Separating Church and State Money: If Religious Institutions Want to Be Left Alone, They Should Stop Begging for Alms from the Government
Bailey, Ronald, Reason
"I DON'T BELIEVE in an America where the separation of church and state is absolute," Republican presidential hopeful Rick Santorum declared in a February 26 interview with ABC's This Week. "What kind of country do we live in that says only people of nonfaith can come into the public square and make their case?" What is the former Pennsylvania senator talking about? Doesn't appearing on a national news program while seeking the presidential nomination of a major political party qualify as making your case in the public square?
Santorum's comments were prompted by the latest brouhaha over the role of religion in politics. In January the Obama administration unveiled new health care regulations that require organizations run by the Roman Catholic Church to offer health insurance that covers women's reproductive services, including contraception. The U.S. Council of Catholic Bishops denounced the mandate as a violation of the First Amendment's ban on laws "prohibiting the free exercise" of religion.
The Obama administration tried to limit the political damage by claiming that covering contraception would, on balance, save insurers money by reducing claims related to pregnancy and birth. Hence insurers could offer the coverage at no additional cost to them or their customers, meaning the Catholic Church would not actually have to pay for contraception. That argument is bunk: money saved but not rebated as a lower fee is not really distinguishable from paying for the covered service.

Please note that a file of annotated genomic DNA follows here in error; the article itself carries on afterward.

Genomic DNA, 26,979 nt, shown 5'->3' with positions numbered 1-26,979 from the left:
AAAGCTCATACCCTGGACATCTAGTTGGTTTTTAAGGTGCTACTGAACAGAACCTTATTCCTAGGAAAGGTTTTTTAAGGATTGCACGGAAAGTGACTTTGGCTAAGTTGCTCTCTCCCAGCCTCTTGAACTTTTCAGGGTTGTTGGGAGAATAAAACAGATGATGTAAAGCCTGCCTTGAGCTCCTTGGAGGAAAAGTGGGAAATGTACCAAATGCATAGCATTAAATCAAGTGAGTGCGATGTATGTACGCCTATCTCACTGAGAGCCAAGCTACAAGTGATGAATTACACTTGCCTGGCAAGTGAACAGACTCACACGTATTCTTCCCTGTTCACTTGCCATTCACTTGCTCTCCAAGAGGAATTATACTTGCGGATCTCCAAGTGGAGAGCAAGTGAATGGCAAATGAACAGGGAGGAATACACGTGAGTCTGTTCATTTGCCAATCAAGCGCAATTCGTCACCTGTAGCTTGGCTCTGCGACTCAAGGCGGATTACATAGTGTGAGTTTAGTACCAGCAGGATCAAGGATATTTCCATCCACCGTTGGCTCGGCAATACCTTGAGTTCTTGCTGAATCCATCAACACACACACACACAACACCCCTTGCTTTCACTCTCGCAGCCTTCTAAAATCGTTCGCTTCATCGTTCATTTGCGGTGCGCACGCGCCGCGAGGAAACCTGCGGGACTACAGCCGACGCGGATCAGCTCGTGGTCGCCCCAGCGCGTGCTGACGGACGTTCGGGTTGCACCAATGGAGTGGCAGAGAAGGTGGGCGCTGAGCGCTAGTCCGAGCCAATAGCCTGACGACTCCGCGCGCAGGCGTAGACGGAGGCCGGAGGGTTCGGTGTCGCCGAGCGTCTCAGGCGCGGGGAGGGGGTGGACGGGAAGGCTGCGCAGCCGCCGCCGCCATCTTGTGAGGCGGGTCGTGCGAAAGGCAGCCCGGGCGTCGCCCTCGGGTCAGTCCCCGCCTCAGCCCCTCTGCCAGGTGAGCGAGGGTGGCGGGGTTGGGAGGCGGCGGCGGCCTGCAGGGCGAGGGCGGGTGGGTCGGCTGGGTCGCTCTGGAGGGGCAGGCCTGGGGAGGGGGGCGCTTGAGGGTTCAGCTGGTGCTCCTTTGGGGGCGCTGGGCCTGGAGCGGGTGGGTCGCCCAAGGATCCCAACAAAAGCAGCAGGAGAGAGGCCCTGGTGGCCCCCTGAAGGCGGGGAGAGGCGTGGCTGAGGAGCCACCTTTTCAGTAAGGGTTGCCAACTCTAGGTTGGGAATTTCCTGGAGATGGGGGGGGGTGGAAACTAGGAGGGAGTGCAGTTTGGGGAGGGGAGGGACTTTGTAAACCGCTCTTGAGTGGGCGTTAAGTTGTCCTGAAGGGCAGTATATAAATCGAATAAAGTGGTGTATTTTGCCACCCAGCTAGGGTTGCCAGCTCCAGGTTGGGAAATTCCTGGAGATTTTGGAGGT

As the contraception controversy illustrates, conflicts between church and state in this country typically arise from the way that benefits supplied or mandated by the government are distributed. University of Virginia law professor Douglas Laycock, who has spent a career looking at the interaction between government and religion, highlights Supreme Court Justice Hugo Black's formulation in the 1947 case Everson v. Board of Education.
Writing for the 5-to-4 majority in Everson, Black declared, "No tax in any amount, large or small, can be levied to support any religious activities or institutions, whatever they may be called, or whatever form they may adopt to teach or practice religion." So far, so good. But Black also argued that government "cannot hamper its citizens in the free exercise of their own religion. Consequently, it cannot exclude individual Catholics, Lutherans, Mohammedans, Baptists, Jews, Methodists, Nonbelievers, Presbyterians, or the members of any other faith, because of their faith, or lack of it, from receiving the benefits of public welfare legislation." The Court therefore ruled that New Jersey's policy of reimbursing parents for bus transportation to and from parochial schools did not violate the First Amendment's ban on "an establishment of religion" because the state was merely supplying a general service to all schools.
When the Constitution was adopted in the 18th century, Justice Black's two principles--1) citizens cannot be taxed to support religious activities, and 2) the state may not deny tax-financed public welfare benefits to any citizen based on his religious beliefs--rarely conflicted. "In an era with few public welfare benefits;' Laycock explained in a 2006 essay from his collection Religious Liberty, "no-aid [to religious activities] protected citizens from being forced to contribute to churches involuntarily: it protected the churches from financial dependence on government, and thus from government control. …